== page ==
Disturbed: 'Rogue River'

A woman dumping the ashes of a loved one falls prey to an imbalanced couple.

Rogue River

Director: Jourdan McClure
Cast: Michelle Page, Bill Moseley, Lucinda Jenney
Run Time: 81 Minutes
Rated: R
Distributer: Lionsgate
Release date: 2012-06-05

While not a straight-forward horror title, Rogue River is an exercise in psychological terror. There are plenty of scenes to cause a dose of frisson in viewers from time-to-time, but the reality is that it manages to miss the mark of a decent release by a basic flaw; the antagonist pair fails to provide a plausible motivation for their actions. I’ll accept nefarious actions if either they come from a valid source, or they impact the main characters in a reasonable fashion. Evil, for the sake of evil, however just feels gratuitous.

For fear of sounding like a pedantic script-writing professor, let me say that simple malevolence is permisable much of the time. When you have a garden variety homicidal maniac, for example, that becomes an acceptable enterprise because the narrative will be carried by the cast, and their character development. However, halfway through Rogue River our protagonist is essentially rendered mute, so the audience is in a position to watch her endure a series of trials at the hands of her aggressors, and the prevailing question which comes to mind for the balance of the film is “Why?” That question largely goes unanswered.

Director Jourdan McClure first gives us a cold opening with Mara (played by Michelle Page) wrapped in a sheet, standing by a river, crying and bringing a gun up to her head. We then get a flashback to her leaving her home, bidding her brother goodbye as she is to embark on a trip where she will spread her father’s ashes into a river where he used to enjoy the outdoors.

Once on the bank, however, she is stopped when a stranger named Jon happens by. Played by horror veteran Bill Mosely, Jon carries implied doom. This is a positive, however, the narrative soon squanders the potential. Jon tells Mara she shouldn’t dump the ashes since she is in need of a permit. This, despite the fact she is standing in the midst of a forest. Doubtful any governmental desk jockey would know about the actions taking place deep in the taiga, yet she yields to Jon’s admonition, anyway.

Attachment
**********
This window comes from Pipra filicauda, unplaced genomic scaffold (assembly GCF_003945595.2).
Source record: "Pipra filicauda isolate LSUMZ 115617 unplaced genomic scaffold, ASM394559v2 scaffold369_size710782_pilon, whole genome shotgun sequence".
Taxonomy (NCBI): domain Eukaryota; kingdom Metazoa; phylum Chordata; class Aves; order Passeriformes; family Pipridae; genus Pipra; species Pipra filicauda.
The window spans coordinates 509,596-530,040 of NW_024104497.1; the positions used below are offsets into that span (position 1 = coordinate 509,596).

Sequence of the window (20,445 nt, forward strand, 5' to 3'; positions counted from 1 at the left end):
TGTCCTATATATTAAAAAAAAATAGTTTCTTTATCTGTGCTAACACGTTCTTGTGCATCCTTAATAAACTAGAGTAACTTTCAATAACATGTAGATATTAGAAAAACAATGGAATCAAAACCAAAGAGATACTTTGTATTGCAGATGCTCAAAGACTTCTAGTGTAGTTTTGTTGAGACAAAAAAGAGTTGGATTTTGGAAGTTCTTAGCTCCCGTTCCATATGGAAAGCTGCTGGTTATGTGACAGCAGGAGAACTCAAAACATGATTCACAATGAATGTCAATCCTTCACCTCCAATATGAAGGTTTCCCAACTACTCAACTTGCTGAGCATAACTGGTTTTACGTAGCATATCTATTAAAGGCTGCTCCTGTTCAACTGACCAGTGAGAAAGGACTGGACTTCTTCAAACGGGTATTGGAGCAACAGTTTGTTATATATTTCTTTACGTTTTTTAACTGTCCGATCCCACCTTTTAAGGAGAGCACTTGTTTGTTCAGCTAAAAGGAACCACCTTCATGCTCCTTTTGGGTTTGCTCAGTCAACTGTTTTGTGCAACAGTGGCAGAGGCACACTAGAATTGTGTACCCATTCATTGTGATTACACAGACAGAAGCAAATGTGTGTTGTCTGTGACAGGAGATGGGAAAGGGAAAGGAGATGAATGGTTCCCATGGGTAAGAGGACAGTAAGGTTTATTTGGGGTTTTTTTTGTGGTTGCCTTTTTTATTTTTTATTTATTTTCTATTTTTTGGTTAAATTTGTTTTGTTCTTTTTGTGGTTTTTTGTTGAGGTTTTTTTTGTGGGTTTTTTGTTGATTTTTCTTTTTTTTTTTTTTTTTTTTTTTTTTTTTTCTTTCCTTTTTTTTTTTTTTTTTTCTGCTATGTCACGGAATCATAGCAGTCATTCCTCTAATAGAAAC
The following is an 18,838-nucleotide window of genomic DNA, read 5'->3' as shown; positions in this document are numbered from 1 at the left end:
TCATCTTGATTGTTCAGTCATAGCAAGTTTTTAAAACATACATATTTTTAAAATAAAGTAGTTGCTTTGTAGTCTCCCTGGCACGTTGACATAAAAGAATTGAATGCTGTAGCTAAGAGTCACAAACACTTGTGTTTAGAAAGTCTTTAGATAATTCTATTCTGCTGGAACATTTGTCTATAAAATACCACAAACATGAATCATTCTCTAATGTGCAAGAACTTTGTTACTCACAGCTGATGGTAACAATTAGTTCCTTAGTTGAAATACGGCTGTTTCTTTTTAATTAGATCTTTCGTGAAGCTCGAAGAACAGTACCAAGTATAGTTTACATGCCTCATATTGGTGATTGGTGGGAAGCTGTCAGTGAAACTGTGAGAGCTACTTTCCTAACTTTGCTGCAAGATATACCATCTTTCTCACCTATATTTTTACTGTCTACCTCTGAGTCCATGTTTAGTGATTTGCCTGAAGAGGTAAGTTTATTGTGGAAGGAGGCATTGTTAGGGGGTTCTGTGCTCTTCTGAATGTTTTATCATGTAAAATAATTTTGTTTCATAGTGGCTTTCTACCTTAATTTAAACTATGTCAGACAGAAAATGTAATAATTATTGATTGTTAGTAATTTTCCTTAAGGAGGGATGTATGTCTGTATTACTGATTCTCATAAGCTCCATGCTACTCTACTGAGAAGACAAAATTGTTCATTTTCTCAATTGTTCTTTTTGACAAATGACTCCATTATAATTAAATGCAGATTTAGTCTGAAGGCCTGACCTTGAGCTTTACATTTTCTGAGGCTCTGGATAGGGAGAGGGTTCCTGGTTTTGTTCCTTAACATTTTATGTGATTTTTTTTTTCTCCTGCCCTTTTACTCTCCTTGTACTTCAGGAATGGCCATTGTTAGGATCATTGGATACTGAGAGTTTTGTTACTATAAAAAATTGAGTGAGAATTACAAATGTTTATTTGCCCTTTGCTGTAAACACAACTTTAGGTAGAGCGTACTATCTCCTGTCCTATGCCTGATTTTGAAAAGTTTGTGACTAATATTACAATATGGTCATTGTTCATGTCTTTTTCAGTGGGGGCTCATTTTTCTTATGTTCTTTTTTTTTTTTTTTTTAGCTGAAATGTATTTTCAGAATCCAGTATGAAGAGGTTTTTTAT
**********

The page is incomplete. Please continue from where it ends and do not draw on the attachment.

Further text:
Next they discover her car has been towed by the sheriff -- though not Jon’s car, which was parked in the same spot. Still, this serves as no warning flag for Mara. She takes a ride to Jon’s home to phone someone, where she meets his meek wife Lea (Lucinda Jenny), then accepts a dinner invite and lodging. Things begin to unravel from there.

After dinner a broken plate causes a deep cut in Mara’s hand, but rather than a hospital trip Lea forcibly mends the gash with a large fish hook. Most people would be compelled to scoot on down the road after such an incident, but Mara would rather bed down for the night.

Immediately Mara, and the audience, endures a lengthy bout of suffering; Jon spends a stretch of the film wearing nothing but his underwear. We now witness as Mara endures a series of physical and mental atrocities which, while not graphically displayed, are graphic in nature. But as gripping as some of the scenes can be, the film is undermined by a series of implausibilities and cliché’s. Mara cannot call for help because of a lack of cell phone reception (of course) and other coincidences keep tripping her up, as well.

There's one character that meets his demise through ironic action, even though more conventional and effective tools are shown visibly to be within reach. Ultimately, we get a climax that is both convenient and unsatisfying. The largest problem is we never learn why, and since Mara remains mostly a cipher she serves as little more than a target for the abuse, so the lack of motivation for the actions taken against her undermines any gripping feeling delivered by the ending.